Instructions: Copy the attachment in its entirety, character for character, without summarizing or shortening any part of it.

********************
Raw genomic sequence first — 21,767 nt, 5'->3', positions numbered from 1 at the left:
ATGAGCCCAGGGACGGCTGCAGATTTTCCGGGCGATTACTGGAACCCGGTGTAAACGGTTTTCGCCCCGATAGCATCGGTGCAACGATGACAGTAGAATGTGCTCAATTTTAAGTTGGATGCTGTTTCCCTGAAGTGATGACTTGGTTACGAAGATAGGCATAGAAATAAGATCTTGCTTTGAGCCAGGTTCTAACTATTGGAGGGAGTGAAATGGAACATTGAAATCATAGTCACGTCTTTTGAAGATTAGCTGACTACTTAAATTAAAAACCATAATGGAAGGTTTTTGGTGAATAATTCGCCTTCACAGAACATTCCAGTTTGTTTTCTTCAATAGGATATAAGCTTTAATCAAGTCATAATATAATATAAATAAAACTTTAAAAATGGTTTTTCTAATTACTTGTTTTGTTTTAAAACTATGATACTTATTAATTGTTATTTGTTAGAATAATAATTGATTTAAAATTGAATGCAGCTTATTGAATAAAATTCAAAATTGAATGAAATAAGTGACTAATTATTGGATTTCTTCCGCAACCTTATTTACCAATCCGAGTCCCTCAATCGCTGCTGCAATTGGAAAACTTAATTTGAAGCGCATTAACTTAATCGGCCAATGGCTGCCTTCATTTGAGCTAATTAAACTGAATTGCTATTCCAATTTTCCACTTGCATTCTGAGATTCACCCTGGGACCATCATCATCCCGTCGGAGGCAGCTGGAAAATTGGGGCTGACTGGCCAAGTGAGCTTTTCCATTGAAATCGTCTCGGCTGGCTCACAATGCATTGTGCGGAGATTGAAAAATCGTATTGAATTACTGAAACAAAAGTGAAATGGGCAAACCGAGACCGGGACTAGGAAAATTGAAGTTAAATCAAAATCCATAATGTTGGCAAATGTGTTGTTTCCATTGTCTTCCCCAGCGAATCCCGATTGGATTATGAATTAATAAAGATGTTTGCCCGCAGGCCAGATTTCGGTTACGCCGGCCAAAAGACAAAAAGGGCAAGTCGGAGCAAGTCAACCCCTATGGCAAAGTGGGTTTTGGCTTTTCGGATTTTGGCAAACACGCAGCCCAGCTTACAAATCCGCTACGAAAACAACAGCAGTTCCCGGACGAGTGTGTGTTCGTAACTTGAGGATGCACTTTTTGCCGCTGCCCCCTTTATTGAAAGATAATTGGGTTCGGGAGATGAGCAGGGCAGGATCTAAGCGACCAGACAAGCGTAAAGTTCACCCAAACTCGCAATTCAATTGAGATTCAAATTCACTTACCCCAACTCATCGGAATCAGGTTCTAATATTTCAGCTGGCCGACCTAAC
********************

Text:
Raw genomic sequence first — 21,767 nt, 5'->3', positions numbered from 1 at the left:
ATGAGCCCAGGGACGGCTGCAGATTTTCCGGGCGATTACTGGAACCCGGTGTAAACGGTTTTCGCCCCGATAGCATCGGTGCAACGATGACAGTAGAATGTGCTCAATTTTAAGTTGGATGCTGTTTCCCTGAAGTGATGACTTGGTTACGAAGATAGGCATAGAAATAAGATCTTGCTTTGAGCCAGGTTCTAACTATTGGAGGGAGTGAAATGGAACATTGAAATCATAGTCACGTCTTTTGAAGATTAGCTGACTACTTAAATTAAAAACCATAATGGAAGGTTTTTGGTGAATAATTCGCCTTCACAGAACATTCCAGTTTGTTTTCTTCAATAGGATATAAGCTTTAATCAAGTCATAATATAATATAAATAAAACTTTAAAAATGGTTTTTCTAATTACTTGTTTTGTTTTAAAACTATGATACTTATTAATTGTTATTTGTTAGAATAATAATTGATTTAAAATTGAATGCAGCTTATTGAATAAAATTCAAAATTGAATGAAATAAGTGACTAATTATTGGATTTCTTCCGCAACCTTATTTACCAATCCGAGTCCCTCAATCGCTGCTGCAATTGGAAAACTTAATTTGAAGCGCATTAACTTAATCGGCCAATGGCTGCCTTCATTTGAGCTAATTAAACTGAATTGCTATTCCAATTTTCCACTTGCATTCTGAGATTCACCCTGGGACCATCATCATCCCGTCGGAGGCAGCTGGAAAATTGGGGCTGACTGGCCAAGTGAGCTTTTCCATTGAAATCGTCTCGGCTGGCTCACAATGCATTGTGCGGAGATTGAAAAATCGTATTGAATTACTGAAACAAAAGTGAAATGGGCAAACCGAGACCGGGACTAGGAAAATTGAAGTTAAATCAAAATCCATAATGTTGGCAAATGTGTTGTTTCCATTGTCTTCCCCAGCGAATCCCGATTGGATTATGAATTAATAAAGATGTTTGCCCGCAGGCCAGATTTCGGTTACGCCGGCCAAAAGACAAAAAGGGCAAGTCGGAGCAAGTCAACCCCTATGGCAAAGTGGGTTTTGGCTTTTCGGATTTTGGCAAACACGCAGCCCAGCTTACAAATCCGCTACGAAAACAACAGCAGTTCCCGGACGAGTGTGTGTTCGTAACTTGAGGATGCACTTTTTGCCGCTGCCCCCTTTATTGAAAGATAATTGGGTTCGGGAGATGAGCAGGGCAGGATCTAAGCGACCAGACAAGCGTAAAGTTCACCCAAACTCGCAATTCAATTGAGATTCAAATTCACTTACCCCAACTCATCGGAATCAGGTTCTAATATTTCAGCTGGCCGACCTAAC